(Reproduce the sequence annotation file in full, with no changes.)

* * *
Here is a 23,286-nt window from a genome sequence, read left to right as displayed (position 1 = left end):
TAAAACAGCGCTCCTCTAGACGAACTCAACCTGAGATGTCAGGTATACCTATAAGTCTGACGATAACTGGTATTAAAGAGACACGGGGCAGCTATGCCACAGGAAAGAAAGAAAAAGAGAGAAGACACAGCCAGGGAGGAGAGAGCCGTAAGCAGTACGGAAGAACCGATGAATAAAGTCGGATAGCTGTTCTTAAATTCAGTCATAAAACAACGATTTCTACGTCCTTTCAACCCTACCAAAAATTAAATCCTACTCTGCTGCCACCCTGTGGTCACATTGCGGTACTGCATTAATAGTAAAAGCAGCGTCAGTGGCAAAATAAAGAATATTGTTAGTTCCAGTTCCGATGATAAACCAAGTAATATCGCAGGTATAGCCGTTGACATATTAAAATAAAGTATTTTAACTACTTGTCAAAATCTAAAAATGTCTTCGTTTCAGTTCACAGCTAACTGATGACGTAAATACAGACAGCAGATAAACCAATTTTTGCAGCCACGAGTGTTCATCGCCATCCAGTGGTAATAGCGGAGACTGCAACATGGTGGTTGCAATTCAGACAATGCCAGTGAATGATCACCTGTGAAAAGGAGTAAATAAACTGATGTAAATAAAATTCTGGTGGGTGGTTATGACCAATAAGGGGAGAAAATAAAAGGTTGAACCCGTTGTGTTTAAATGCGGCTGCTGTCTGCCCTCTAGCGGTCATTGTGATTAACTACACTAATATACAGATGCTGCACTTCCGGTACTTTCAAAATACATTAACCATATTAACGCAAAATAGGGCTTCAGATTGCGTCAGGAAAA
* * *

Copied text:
Here is a 23,286-nt window from a genome sequence, read left to right as displayed (position 1 = left end):
TAAAACAGCGCTCCTCTAGACGAACTCAACCTGAGATGTCAGGTATACCTATAAGTCTGACGATAACTGGTATTAAAGAGACACGGGGCAGCTATGCCACAGGAAAGAAAGAAAAAGAGAGAAGACACAGCCAGGGAGGAGAGAGCCGTAAGCAGTACGGAAGAACCGATGAATAAAGTCGGATAGCTGTTCTTAAATTCAGTCATAAAACAACGATTTCTACGTCCTTTCAACCCTACCAAAAATTAAATCCTACTCTGCTGCCACCCTGTGGTCACATTGCGGTACTGCATTAATAGTAAAAGCAGCGTCAGTGGCAAAATAAAGAATATTGTTAGTTCCAGTTCCGATGATAAACCAAGTAATATCGCAGGTATAGCCGTTGACATATTAAAATAAAGTATTTTAACTACTTGTCAAAATCTAAAAATGTCTTCGTTTCAGTTCACAGCTAACTGATGACGTAAATACAGACAGCAGATAAACCAATTTTTGCAGCCACGAGTGTTCATCGCCATCCAGTGGTAATAGCGGAGACTGCAACATGGTGGTTGCAATTCAGACAATGCCAGTGAATGATCACCTGTGAAAAGGAGTAAATAAACTGATGTAAATAAAATTCTGGTGGGTGGTTATGACCAATAAGGGGAGAAAATAAAAGGTTGAACCCGTTGTGTTTAAATGCGGCTGCTGTCTGCCCTCTAGCGGTCATTGTGATTAACTACACTAATATACAGATGCTGCACTTCCGGTACTTTCAAAATACATTAACCATATTAACGCAAAATAGGGCTTCAGATTGCGTCAGGAAAA